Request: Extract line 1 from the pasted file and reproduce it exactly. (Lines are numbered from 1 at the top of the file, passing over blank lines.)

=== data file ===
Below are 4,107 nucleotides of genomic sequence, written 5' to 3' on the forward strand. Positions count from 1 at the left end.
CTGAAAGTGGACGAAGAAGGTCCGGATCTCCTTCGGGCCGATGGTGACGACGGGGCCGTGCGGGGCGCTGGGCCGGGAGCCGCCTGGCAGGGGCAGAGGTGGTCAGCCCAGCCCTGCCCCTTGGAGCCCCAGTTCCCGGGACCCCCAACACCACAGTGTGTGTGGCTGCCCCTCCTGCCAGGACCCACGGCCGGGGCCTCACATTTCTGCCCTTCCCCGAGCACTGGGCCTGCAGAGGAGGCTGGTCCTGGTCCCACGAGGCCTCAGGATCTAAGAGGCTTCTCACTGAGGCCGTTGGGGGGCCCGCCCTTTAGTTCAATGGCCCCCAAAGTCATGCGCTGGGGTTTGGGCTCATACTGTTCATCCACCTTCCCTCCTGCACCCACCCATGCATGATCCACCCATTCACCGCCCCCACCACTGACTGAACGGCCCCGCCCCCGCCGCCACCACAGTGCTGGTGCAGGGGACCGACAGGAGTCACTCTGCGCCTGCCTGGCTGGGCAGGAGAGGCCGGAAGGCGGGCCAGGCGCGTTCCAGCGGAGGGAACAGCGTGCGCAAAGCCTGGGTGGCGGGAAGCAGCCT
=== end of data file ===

Below are 4,107 nucleotides of genomic sequence, written 5' to 3' on the forward strand. Positions count from 1 at the left end.